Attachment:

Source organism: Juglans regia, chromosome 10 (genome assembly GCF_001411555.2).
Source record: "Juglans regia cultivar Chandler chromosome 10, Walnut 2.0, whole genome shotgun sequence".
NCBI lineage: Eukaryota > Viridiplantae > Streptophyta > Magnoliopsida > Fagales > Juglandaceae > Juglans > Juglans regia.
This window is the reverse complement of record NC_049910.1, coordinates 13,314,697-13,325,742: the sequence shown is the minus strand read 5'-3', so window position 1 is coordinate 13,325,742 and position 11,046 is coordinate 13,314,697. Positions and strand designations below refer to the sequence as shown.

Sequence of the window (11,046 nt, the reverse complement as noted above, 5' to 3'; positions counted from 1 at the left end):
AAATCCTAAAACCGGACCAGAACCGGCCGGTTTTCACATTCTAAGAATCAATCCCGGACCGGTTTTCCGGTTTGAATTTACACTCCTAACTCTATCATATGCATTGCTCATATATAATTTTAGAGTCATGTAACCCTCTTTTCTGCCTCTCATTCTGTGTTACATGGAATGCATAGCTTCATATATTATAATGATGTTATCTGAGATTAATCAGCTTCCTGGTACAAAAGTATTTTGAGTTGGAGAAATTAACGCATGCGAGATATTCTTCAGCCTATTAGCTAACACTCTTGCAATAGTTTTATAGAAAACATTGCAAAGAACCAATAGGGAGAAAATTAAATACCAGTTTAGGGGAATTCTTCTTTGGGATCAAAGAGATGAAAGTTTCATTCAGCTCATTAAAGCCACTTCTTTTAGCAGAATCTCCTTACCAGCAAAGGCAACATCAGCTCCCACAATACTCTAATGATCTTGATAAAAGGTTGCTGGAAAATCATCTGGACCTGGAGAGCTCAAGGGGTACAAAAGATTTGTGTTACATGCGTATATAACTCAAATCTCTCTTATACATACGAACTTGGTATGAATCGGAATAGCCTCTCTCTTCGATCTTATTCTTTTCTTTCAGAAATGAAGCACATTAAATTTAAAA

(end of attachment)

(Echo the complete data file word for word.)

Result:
Source organism: Juglans regia, chromosome 10 (genome assembly GCF_001411555.2).
Source record: "Juglans regia cultivar Chandler chromosome 10, Walnut 2.0, whole genome shotgun sequence".
NCBI lineage: Eukaryota > Viridiplantae > Streptophyta > Magnoliopsida > Fagales > Juglandaceae > Juglans > Juglans regia.
This window is the reverse complement of record NC_049910.1, coordinates 13,314,697-13,325,742: the sequence shown is the minus strand read 5'-3', so window position 1 is coordinate 13,325,742 and position 11,046 is coordinate 13,314,697. Positions and strand designations below refer to the sequence as shown.

Sequence of the window (11,046 nt, the reverse complement as noted above, 5' to 3'; positions counted from 1 at the left end):
AAATCCTAAAACCGGACCAGAACCGGCCGGTTTTCACATTCTAAGAATCAATCCCGGACCGGTTTTCCGGTTTGAATTTACACTCCTAACTCTATCATATGCATTGCTCATATATAATTTTAGAGTCATGTAACCCTCTTTTCTGCCTCTCATTCTGTGTTACATGGAATGCATAGCTTCATATATTATAATGATGTTATCTGAGATTAATCAGCTTCCTGGTACAAAAGTATTTTGAGTTGGAGAAATTAACGCATGCGAGATATTCTTCAGCCTATTAGCTAACACTCTTGCAATAGTTTTATAGAAAACATTGCAAAGAACCAATAGGGAGAAAATTAAATACCAGTTTAGGGGAATTCTTCTTTGGGATCAAAGAGATGAAAGTTTCATTCAGCTCATTAAAGCCACTTCTTTTAGCAGAATCTCCTTACCAGCAAAGGCAACATCAGCTCCCACAATACTCTAATGATCTTGATAAAAGGTTGCTGGAAAATCATCTGGACCTGGAGAGCTCAAGGGGTACAAAAGATTTGTGTTACATGCGTATATAACTCAAATCTCTCTTATACATACGAACTTGGTATGAATCGGAATAGCCTCTCTCTTCGATCTTATTCTTTTCTTTCAGAAATGAAGCACATTAAATTTAAAA